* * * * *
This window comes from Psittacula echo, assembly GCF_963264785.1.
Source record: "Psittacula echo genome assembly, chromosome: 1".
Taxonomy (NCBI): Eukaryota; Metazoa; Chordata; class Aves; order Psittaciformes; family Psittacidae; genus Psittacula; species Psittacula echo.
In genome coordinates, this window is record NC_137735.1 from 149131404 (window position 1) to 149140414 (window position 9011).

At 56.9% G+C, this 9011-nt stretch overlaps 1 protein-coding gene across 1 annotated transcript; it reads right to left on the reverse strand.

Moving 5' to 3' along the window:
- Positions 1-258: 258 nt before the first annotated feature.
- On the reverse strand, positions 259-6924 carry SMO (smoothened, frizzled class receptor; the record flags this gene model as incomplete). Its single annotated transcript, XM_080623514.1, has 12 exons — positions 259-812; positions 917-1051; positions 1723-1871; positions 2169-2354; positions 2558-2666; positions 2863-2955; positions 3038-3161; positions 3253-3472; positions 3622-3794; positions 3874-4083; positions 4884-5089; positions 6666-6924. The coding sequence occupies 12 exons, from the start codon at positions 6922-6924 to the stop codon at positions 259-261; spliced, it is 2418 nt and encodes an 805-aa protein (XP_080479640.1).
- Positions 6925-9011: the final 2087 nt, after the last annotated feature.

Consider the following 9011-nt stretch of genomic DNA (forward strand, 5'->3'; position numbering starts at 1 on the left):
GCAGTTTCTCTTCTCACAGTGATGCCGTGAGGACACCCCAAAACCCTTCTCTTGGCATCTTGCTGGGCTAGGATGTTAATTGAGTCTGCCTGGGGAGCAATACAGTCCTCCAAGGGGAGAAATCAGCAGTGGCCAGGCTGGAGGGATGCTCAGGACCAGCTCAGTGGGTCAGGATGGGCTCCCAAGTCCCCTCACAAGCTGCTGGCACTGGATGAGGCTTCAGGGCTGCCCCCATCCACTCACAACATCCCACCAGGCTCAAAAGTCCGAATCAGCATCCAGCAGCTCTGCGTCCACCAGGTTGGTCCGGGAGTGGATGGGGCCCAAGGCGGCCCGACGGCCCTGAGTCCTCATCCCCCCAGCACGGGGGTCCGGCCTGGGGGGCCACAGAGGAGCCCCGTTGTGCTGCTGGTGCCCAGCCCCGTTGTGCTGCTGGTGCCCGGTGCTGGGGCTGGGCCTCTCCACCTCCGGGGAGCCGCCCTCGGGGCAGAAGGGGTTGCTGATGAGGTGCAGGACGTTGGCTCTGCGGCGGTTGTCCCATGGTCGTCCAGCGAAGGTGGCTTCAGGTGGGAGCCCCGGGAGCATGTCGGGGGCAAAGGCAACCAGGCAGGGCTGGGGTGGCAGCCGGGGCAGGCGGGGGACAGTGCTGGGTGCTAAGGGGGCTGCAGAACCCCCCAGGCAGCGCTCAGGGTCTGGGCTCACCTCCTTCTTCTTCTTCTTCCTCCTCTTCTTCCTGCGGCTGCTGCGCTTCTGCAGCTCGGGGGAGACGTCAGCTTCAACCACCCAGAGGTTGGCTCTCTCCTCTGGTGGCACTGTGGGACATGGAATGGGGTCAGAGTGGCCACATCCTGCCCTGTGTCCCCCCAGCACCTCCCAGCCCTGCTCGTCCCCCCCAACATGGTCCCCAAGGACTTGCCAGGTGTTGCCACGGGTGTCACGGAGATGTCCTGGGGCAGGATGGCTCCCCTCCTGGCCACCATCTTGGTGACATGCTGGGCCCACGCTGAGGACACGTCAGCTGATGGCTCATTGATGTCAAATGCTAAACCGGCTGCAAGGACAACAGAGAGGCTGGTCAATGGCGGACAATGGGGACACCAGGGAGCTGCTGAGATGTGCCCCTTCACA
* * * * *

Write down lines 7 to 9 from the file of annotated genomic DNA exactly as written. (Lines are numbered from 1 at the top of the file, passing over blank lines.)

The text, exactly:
- Positions 1-258: 258 nt before the first annotated feature.
- On the reverse strand, positions 259-6924 carry SMO (smoothened, frizzled class receptor; the record flags this gene model as incomplete). Its single annotated transcript, XM_080623514.1, has 12 exons — positions 259-812; positions 917-1051; positions 1723-1871; positions 2169-2354; positions 2558-2666; positions 2863-2955; positions 3038-3161; positions 3253-3472; positions 3622-3794; positions 3874-4083; positions 4884-5089; positions 6666-6924. The coding sequence occupies 12 exons, from the start codon at positions 6922-6924 to the stop codon at positions 259-261; spliced, it is 2418 nt and encodes an 805-aa protein (XP_080479640.1).
- Positions 6925-9011: the final 2087 nt, after the last annotated feature.